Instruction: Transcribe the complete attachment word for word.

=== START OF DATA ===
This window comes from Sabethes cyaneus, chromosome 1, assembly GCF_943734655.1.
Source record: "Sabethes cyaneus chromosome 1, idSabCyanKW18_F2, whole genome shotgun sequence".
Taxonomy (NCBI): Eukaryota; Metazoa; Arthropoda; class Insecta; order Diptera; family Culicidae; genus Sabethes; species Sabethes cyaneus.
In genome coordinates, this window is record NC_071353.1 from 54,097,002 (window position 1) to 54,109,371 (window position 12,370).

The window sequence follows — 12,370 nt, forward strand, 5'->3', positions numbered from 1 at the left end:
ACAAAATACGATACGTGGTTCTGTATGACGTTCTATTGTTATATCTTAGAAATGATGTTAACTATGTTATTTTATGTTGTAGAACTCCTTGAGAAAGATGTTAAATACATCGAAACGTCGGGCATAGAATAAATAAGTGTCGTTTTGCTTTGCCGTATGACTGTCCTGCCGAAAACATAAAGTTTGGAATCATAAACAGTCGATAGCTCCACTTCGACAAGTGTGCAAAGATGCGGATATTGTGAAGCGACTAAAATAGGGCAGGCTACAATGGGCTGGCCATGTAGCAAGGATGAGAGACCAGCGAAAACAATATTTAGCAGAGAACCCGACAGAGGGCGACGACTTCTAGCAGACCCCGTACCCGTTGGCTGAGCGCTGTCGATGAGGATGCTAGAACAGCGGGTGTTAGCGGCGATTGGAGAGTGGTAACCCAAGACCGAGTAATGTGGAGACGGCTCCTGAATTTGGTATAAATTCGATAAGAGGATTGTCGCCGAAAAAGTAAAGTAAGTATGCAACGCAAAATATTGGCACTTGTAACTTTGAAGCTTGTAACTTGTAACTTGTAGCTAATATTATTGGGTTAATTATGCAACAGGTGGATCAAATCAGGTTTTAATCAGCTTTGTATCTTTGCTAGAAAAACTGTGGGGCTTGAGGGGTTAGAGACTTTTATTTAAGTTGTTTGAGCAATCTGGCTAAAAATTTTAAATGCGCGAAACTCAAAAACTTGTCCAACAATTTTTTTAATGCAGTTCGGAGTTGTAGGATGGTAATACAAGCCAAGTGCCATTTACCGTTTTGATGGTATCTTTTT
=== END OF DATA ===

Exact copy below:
This window comes from Sabethes cyaneus, chromosome 1, assembly GCF_943734655.1.
Source record: "Sabethes cyaneus chromosome 1, idSabCyanKW18_F2, whole genome shotgun sequence".
Taxonomy (NCBI): Eukaryota; Metazoa; Arthropoda; class Insecta; order Diptera; family Culicidae; genus Sabethes; species Sabethes cyaneus.
In genome coordinates, this window is record NC_071353.1 from 54,097,002 (window position 1) to 54,109,371 (window position 12,370).

The window sequence follows — 12,370 nt, forward strand, 5'->3', positions numbered from 1 at the left end:
ACAAAATACGATACGTGGTTCTGTATGACGTTCTATTGTTATATCTTAGAAATGATGTTAACTATGTTATTTTATGTTGTAGAACTCCTTGAGAAAGATGTTAAATACATCGAAACGTCGGGCATAGAATAAATAAGTGTCGTTTTGCTTTGCCGTATGACTGTCCTGCCGAAAACATAAAGTTTGGAATCATAAACAGTCGATAGCTCCACTTCGACAAGTGTGCAAAGATGCGGATATTGTGAAGCGACTAAAATAGGGCAGGCTACAATGGGCTGGCCATGTAGCAAGGATGAGAGACCAGCGAAAACAATATTTAGCAGAGAACCCGACAGAGGGCGACGACTTCTAGCAGACCCCGTACCCGTTGGCTGAGCGCTGTCGATGAGGATGCTAGAACAGCGGGTGTTAGCGGCGATTGGAGAGTGGTAACCCAAGACCGAGTAATGTGGAGACGGCTCCTGAATTTGGTATAAATTCGATAAGAGGATTGTCGCCGAAAAAGTAAAGTAAGTATGCAACGCAAAATATTGGCACTTGTAACTTTGAAGCTTGTAACTTGTAACTTGTAGCTAATATTATTGGGTTAATTATGCAACAGGTGGATCAAATCAGGTTTTAATCAGCTTTGTATCTTTGCTAGAAAAACTGTGGGGCTTGAGGGGTTAGAGACTTTTATTTAAGTTGTTTGAGCAATCTGGCTAAAAATTTTAAATGCGCGAAACTCAAAAACTTGTCCAACAATTTTTTTAATGCAGTTCGGAGTTGTAGGATGGTAATACAAGCCAAGTGCCATTTACCGTTTTGATGGTATCTTTTT